I would recommend anyone to google Faye Butler and watch him shape some metal
     
  20. gimpyshotrods
    Joined: May 20, 2009
    Posts: 18,022

    gimpyshotrods
    ALLIANCE MEMBER

    From the soot mark down, I made the entire panel, to where it disappears behind the fender:
    [​IMG]
    [​IMG]
    With these (that is the panel, in-progress, to the left):
    [​IMG]
    And then MIG welded it in. Not my best work, but pretty good.
     
  21. anthony myrick
    Joined: Sep 4, 2009
    Posts: 7,397

    anthony myrick
    Member

    ^^^^^^^every metal man need some rail road track ^^^^^^^
     
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  22. gimpyshotrods
    Joined: May 20, 2009
    Posts: 18,022

    gimpyshotrods
    ALLIANCE MEMBER

    Absolutely indispensable.
     
  23. Rocket Man 57
    Joined: May 21, 2016
    Posts: 33

    Rocket Man 57

    That's some amazing work gimpyshotrods. 18 gauge? I've hacked together some floor pans with 20g with lack-luster results, but that's just flat patching that no one will ever see (I hope).
     
  24. oj
    Joined: Jul 27, 2008
    Posts: 6,257

    oj
    Member

    Here's one of mine, it has a hole I can drop things like the trailer ball or those planishing hammer dies into. Theres' a lifetime of learning in just those 2 pieces, it seems I keep finding new sides on the ball.
     

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  25. gimpyshotrods
    Joined: May 20, 2009
    Posts: 18,022

    gimpyshotrods
    ALLIANCE MEMBER

    If you can get a hunk of the aforementioned railroad track, get one. Add to that one body hammer, round head/square head combo, and a mushroom dolly. That is what I started out with, and still mostly what I use. I have a full set of body hammers and dollies, however, all I do with most of them is hit them with Scotchbrite and oil every so often.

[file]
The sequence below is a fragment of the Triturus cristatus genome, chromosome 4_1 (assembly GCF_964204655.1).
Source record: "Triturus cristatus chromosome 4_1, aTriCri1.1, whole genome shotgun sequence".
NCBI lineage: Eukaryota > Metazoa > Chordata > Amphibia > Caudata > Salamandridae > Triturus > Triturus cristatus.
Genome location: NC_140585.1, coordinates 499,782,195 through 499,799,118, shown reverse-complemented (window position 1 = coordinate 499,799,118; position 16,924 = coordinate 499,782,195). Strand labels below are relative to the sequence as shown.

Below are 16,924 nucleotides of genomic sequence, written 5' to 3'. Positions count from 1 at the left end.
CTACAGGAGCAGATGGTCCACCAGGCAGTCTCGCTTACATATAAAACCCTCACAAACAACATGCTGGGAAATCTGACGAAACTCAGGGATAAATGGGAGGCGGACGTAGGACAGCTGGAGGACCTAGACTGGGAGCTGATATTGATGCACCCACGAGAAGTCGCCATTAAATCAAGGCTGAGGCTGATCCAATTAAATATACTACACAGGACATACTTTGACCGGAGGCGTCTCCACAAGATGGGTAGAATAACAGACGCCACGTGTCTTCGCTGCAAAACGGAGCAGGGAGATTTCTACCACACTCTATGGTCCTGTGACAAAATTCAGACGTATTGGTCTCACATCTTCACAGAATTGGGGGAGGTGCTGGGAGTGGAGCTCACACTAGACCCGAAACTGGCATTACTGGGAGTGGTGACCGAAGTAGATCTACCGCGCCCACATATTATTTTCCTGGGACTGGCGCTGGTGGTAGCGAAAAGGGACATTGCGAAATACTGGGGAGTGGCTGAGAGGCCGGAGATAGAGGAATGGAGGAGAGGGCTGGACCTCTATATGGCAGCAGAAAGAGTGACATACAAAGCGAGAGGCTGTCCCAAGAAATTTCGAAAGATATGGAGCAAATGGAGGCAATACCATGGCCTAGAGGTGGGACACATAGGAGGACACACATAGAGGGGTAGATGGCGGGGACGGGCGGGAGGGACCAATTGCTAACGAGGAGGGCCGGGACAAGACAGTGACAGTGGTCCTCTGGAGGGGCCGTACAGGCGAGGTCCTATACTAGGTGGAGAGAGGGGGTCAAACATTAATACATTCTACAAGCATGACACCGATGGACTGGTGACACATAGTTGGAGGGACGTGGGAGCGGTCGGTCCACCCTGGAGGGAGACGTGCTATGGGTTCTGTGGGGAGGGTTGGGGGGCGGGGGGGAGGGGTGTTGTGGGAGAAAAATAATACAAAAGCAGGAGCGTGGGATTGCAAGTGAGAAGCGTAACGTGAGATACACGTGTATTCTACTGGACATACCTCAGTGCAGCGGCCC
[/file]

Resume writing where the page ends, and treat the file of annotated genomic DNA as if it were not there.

It is not always about what you have for tools, but how you use them. The best tool you can own is patience, and lucky for you, these days, Youtube. Everything has a video nowadays.

    Then it is practice, practice, practice.
     
  26. Squablow
    Joined: Apr 26, 2005
    Posts: 14,914

    Squablow
    Member

    The hitch ball is genius, I never thought of that, and my train track anvil had a hole cut in it already that is perfect for one. Glad I checked back here, that's a good idea.
     
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  27. gimpyshotrods
    Joined: May 20, 2009
    Posts: 18,022

    gimpyshotrods
    ALLIANCE MEMBER

    18ga. What appears to be a double-step in the bottom picture was NOT done on a brake. It was done on that piece of railroad track.

    I promise you that you WILL get better. I am still getting better, and I have been seriously trying for about 30-years.
     
  28. gimpyshotrods
    Joined: May 20, 2009
    Posts: 18,022

    gimpyshotrods
    ALLIANCE MEMBER

    That is slick. I have used one, but never bothered to take it off the truck first!
     
  29. oj
    Joined: Jul 27, 2008
    Posts: 6,257

    oj
    Member

    That must have been tough flipping the truck over just to get to the right approach!
     
  30. gimpyshotrods
    Joined: May 20, 2009
    Posts: 18,022

    gimpyshotrods
    ALLIANCE MEMBER

    Big forklift.